Investing vs. Paying Off Debt

Deciding factors include your financial resources and goals

Some people willinvestvsdebt_featured decide to pay off all their debts before ever investing money, while others will say it’s better to carry livable debt and be able to grow your savings over time. There are pros and cons to either option, depending on your financial situation.

What to consider first
According to an October 2014 article in U.S. News Money by contributor Joanne Cleaver, paying off debt first means losing potential compound interest earned on any investments you would have made during that time. On the other hand, investing first means having to manage your debt and pay more in interest over time. And if you’ve invested your money, you likely have fewer funds to make payments toward your debt.

Cleaver says that understanding your financial situation and what you can handle is the largest determinant. She suggests you find your tipping point for affordability by looking at the interest rates of your loans and calculating how much it will cost you on a monthly basis to maintain the debt. If the number doesn’t fall within your affordability parameters, consider paying off the debt before doing any investing.

To do this, Paul Heising, a financial adviser with California-based investment firm Smarter Decisions, recommends “[organizing] consumer debt accounts according to their interest rates so you can see which are costing you the most,” and to “pay back loans with the higher interest rates first, especially if those rates are over 10 percent annually.”

Advantages of doing both
Other experts recommend striking a balance of paying off your debt and investing, but only with certain, less-risky investments at first. Joshua Kennon, author of Investing for Beginners, suggested such a balance in a January 2016 article on the financial resource website TheBalance.com.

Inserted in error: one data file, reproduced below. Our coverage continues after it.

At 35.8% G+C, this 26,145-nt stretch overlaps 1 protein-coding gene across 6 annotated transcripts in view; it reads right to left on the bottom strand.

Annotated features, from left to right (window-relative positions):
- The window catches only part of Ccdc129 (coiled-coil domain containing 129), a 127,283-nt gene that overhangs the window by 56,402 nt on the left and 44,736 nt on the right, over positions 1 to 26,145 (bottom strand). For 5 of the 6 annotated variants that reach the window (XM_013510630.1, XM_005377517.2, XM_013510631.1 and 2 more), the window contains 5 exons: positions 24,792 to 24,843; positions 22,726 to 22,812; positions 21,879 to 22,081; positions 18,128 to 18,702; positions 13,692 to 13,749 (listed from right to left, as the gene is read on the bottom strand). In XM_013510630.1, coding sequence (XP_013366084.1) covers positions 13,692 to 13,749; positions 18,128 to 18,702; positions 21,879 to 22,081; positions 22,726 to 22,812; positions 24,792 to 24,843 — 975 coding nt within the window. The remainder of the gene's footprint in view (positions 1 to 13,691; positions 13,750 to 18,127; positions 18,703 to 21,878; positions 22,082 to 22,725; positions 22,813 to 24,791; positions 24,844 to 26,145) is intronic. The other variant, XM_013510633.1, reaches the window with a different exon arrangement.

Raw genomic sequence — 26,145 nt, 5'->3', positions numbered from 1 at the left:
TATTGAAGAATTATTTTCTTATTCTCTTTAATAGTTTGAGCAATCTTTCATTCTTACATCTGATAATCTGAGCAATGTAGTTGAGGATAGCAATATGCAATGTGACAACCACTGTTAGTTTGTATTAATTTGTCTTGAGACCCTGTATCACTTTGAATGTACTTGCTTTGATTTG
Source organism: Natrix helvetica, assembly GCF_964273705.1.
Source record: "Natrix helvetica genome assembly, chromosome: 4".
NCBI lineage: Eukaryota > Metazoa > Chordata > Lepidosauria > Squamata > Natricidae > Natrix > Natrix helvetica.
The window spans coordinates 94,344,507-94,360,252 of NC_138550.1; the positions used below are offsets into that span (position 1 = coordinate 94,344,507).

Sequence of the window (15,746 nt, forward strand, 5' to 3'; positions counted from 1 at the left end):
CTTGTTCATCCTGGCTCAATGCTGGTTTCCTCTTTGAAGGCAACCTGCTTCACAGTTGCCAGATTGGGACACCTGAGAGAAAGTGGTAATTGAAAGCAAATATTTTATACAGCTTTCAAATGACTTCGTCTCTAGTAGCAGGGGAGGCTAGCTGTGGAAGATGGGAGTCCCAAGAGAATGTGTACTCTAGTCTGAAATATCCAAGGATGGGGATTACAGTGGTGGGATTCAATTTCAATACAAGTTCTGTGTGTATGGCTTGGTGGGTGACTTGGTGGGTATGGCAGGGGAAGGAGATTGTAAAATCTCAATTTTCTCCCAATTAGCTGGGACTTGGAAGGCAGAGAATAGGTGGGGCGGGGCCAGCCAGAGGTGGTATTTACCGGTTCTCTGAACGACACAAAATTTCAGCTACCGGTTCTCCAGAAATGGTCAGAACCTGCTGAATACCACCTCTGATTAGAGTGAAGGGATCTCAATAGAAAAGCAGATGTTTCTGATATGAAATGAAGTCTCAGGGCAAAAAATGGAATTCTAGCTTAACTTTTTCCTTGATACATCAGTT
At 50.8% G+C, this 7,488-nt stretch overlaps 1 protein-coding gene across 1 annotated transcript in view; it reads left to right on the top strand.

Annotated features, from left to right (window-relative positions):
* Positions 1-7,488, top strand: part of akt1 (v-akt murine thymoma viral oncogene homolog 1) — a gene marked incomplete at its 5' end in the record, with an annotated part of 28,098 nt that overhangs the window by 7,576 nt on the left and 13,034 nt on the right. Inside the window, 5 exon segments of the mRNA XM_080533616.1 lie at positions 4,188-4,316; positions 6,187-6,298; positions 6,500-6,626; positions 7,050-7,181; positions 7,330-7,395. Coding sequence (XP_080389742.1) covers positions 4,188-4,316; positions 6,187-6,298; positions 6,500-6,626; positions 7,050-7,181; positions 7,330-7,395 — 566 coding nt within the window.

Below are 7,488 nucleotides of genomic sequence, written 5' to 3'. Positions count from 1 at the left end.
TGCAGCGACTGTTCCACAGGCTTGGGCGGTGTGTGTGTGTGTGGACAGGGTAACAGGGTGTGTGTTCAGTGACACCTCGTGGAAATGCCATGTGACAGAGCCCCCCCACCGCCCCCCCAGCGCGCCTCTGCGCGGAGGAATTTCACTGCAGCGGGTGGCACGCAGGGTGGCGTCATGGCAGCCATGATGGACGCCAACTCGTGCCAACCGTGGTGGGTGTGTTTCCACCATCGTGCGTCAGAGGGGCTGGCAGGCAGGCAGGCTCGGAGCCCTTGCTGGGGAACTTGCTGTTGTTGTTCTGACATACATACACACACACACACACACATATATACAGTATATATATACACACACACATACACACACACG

According to Kennon, you should fund any workplace retirement accounts, like a 401(k), and start an emergency fund using an FDIC-insured institution while paying down any high-interest rate loans, like student loans and credit cards. Then, he advises to circle back to investing more money into such savings vehicles as an IRA or Roth IRA, and begin building assets in mutual fund and brokerage accounts.

He listed three main points in his reasoning:

  1. “You minimize your tax bill, both from earned income and on investment income, which means more money in your own pocket.”
  2. “You create significant bankruptcy protection for your retirement assets. Your employer-sponsored retirement plan, such as 401(k), has unlimited bankruptcy protection under the current rules, while your Roth IRA has $1,245,475 in bankruptcy protection as of 2015.”
  3. Reducing debt over time allows you to build up while you pay down, so that when you are debt-free you suddenly have a major stream of cash to do with what you want.

An article by CFP Nick Holeman for investment management firm Betterment suggested a similar plan to pay off debt while investing in certain funds.

Holeman advised making at least the minimum payment on your bills, on time, while taking advantage of any employer retirement savings as you pay off major debt. Then you can build your emergency fund and finally invest further for retirement and savings.

Contributing to your company 401(k), even with debt, is important, said Holeman. Especially if your employer has a match contribution, making your contribution maximum to earn the match can yield a higher return on your investment than can many other investment alternatives.

“If you have debt that’s costing you over five percent in fees, pay it off as fast as you can. Start with the highest-interest debt first,” Holeman suggested.

In the end, the decision between off all your debts first, investing all your money first or balancing a plan of both depends on your financial risk-taking and resources.

Used with Permission. Published by IMN Bank Adviser Includes copyrighted material of IMakeNews, Inc. and its suppliers.

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